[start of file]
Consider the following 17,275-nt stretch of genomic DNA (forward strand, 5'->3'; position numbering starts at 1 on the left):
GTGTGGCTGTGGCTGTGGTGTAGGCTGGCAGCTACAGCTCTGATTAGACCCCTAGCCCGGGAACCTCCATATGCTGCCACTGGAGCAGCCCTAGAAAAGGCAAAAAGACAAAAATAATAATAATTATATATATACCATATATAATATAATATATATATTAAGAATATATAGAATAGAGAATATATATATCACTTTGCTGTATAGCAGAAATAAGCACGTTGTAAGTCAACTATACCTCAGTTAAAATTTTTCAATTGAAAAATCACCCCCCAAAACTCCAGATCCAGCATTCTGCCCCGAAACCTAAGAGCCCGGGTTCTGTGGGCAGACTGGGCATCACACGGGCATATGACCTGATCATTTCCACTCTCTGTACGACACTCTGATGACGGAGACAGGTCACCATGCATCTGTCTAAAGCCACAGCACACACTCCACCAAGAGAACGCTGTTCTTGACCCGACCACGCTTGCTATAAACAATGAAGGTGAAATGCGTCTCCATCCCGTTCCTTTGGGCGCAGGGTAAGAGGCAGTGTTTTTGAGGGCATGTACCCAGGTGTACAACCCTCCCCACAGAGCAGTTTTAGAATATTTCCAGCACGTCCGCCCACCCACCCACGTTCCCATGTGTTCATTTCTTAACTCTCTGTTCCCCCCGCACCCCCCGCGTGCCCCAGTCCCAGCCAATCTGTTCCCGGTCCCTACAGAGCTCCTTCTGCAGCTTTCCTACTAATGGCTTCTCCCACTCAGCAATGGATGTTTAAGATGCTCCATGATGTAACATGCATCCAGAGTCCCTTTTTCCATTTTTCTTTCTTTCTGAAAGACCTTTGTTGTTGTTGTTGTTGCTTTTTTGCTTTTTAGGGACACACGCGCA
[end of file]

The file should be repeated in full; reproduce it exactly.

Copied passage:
Consider the following 17,275-nt stretch of genomic DNA (forward strand, 5'->3'; position numbering starts at 1 on the left):
GTGTGGCTGTGGCTGTGGTGTAGGCTGGCAGCTACAGCTCTGATTAGACCCCTAGCCCGGGAACCTCCATATGCTGCCACTGGAGCAGCCCTAGAAAAGGCAAAAAGACAAAAATAATAATAATTATATATATACCATATATAATATAATATATATATTAAGAATATATAGAATAGAGAATATATATATCACTTTGCTGTATAGCAGAAATAAGCACGTTGTAAGTCAACTATACCTCAGTTAAAATTTTTCAATTGAAAAATCACCCCCCAAAACTCCAGATCCAGCATTCTGCCCCGAAACCTAAGAGCCCGGGTTCTGTGGGCAGACTGGGCATCACACGGGCATATGACCTGATCATTTCCACTCTCTGTACGACACTCTGATGACGGAGACAGGTCACCATGCATCTGTCTAAAGCCACAGCACACACTCCACCAAGAGAACGCTGTTCTTGACCCGACCACGCTTGCTATAAACAATGAAGGTGAAATGCGTCTCCATCCCGTTCCTTTGGGCGCAGGGTAAGAGGCAGTGTTTTTGAGGGCATGTACCCAGGTGTACAACCCTCCCCACAGAGCAGTTTTAGAATATTTCCAGCACGTCCGCCCACCCACCCACGTTCCCATGTGTTCATTTCTTAACTCTCTGTTCCCCCCGCACCCCCCGCGTGCCCCAGTCCCAGCCAATCTGTTCCCGGTCCCTACAGAGCTCCTTCTGCAGCTTTCCTACTAATGGCTTCTCCCACTCAGCAATGGATGTTTAAGATGCTCCATGATGTAACATGCATCCAGAGTCCCTTTTTCCATTTTTCTTTCTTTCTGAAAGACCTTTGTTGTTGTTGTTGTTGCTTTTTTGCTTTTTAGGGACACACGCGCA